The City’s Cheesegrater skyscraper is finally full, its developers have declared, giving a major boost to a commercial property market wobbling in the wake of the Brexit vote.
The companies behind the 225 metres-tall tower in the heart of the Square Mile’s insurance district, British Land and Oxford Properties, have struck deals with existing tenants Kames Capital, Rothesay Life and Amlin to take last three floors of the building.
UK Property Market
Two of the three leasing deals for the tower, formally known as the Leadenhall Building, have been completed since the referendum. Kames is understood to be paying a record City rent of more than £100 a square foot for the 43rd floor.
The Cheesegrater and its rival Walkie-Talkie were the first two tower developments to rise out of the ashes of the financial crisis in London. British Land’s head of offices Tim Roberts said the deals represented a “significant milestone”, adding: “To receive commitments from occupiers so soon after the EU referendum is not only a tremendous endorsement of the building, it underlines the enduring appeal of London.”
Although the UK’s status outside the EU is uncertain, leasing agents say that a shortage of office supply is still giving landlords the advantage for the moment.
One asked: “What can the occupiers do?” But other sources say tenants are now looking for much more flexibility from landlords, including three-year break clauses to reassess space needs when EU negotiations are completed, while the more expensive West End market could be worse hit.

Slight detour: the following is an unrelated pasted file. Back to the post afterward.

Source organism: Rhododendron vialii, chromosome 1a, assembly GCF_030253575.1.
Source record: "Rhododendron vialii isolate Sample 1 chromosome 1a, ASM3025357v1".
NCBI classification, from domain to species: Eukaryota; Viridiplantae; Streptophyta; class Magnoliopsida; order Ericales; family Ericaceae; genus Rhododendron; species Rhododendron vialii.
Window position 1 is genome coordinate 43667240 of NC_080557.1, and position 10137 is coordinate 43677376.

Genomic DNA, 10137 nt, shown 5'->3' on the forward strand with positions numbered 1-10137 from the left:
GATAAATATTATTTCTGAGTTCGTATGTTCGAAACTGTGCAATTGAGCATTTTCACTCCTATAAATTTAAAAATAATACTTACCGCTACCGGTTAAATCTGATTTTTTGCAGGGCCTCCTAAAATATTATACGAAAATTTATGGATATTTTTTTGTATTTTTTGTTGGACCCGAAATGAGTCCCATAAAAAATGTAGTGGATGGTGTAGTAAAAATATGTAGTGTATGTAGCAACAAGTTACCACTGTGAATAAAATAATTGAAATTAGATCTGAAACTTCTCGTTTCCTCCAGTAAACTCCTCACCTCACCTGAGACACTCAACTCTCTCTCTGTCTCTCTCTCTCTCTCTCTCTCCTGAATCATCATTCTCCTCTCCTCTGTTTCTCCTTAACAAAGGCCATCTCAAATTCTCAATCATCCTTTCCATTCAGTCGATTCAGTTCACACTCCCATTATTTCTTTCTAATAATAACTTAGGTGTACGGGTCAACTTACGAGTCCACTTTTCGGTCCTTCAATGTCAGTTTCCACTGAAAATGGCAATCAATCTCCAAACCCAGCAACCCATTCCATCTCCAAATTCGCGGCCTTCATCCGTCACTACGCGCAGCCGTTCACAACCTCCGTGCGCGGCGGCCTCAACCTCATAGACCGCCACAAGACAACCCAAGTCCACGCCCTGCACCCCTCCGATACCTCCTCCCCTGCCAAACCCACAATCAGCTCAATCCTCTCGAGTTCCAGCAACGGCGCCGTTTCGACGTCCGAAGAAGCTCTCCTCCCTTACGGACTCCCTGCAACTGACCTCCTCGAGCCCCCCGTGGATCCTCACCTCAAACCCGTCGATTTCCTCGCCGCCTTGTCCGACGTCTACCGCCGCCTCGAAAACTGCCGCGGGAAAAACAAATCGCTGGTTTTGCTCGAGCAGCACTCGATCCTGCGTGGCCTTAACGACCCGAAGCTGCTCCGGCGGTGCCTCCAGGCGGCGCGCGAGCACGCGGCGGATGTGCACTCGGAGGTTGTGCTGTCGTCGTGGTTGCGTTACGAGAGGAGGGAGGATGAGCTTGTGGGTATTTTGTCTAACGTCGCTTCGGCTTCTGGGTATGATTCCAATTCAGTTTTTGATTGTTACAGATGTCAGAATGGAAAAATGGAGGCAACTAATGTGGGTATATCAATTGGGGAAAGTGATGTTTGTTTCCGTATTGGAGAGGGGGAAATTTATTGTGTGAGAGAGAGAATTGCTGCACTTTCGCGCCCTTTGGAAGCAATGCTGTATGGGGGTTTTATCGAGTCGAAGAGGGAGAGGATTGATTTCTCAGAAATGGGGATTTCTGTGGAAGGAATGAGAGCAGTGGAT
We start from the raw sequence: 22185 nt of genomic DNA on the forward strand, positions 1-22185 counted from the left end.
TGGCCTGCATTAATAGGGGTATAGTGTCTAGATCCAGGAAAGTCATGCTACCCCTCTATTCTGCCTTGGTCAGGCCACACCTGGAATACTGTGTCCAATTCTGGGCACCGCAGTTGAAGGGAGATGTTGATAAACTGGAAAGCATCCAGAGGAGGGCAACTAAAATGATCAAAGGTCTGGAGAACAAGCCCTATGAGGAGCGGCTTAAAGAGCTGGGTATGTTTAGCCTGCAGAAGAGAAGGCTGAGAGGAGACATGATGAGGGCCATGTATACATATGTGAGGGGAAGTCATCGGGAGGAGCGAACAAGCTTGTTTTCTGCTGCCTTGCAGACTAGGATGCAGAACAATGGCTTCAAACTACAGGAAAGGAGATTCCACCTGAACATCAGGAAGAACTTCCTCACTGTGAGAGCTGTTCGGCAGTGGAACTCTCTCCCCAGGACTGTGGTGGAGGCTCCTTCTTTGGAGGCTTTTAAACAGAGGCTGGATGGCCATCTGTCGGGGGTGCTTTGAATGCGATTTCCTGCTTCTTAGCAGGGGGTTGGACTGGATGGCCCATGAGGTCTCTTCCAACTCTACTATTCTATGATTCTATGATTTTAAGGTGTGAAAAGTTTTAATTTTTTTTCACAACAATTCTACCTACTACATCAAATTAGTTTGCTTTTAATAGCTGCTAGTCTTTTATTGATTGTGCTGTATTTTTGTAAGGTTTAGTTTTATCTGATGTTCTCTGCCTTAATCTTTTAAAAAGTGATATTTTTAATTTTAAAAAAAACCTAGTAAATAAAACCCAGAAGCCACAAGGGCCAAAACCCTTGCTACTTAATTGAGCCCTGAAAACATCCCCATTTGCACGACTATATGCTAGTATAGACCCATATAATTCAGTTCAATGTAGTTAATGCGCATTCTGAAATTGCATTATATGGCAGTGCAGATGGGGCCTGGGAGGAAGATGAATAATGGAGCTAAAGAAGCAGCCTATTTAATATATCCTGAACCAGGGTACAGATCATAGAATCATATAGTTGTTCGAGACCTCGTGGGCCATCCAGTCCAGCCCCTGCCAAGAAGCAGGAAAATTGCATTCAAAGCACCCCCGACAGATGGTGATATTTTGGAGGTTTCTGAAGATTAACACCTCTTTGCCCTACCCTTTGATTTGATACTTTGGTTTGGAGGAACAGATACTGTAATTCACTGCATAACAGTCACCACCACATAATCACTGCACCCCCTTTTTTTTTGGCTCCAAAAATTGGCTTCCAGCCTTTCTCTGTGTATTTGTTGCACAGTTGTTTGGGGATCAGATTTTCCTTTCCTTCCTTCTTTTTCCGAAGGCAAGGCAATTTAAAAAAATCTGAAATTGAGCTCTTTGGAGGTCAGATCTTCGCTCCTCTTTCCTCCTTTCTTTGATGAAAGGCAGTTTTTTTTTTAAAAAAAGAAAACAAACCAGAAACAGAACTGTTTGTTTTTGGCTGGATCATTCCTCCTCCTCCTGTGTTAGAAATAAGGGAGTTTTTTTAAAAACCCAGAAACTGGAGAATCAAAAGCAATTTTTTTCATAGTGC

Industry sources say the post-Brexit turmoil has had more impact on the buying and selling of buildings in London with hundreds of millions in sales, including the Cannon Place headquarters of the CBI, pulled.
One investment agent said: “London is still a world city but the investment market is having a proper wobble. We think around a third of the deals are dead, a third in intensive care, and a third continuing.
“But the money from the Middle East and Asian region is not going away. If you have a 7%-10% fall in prices and a 10% fall in the value of the pound, it’s 20% off — buy five, get one free.”
US bank Wells Fargo is expected to spend £200 million on a new City headquarters shortly in another shot in the arm for the capital.
And Sweden’s richest man, H&M chairman Stefan Persson, spent £400 million on Debenhams’ Oxford Street flagship last week.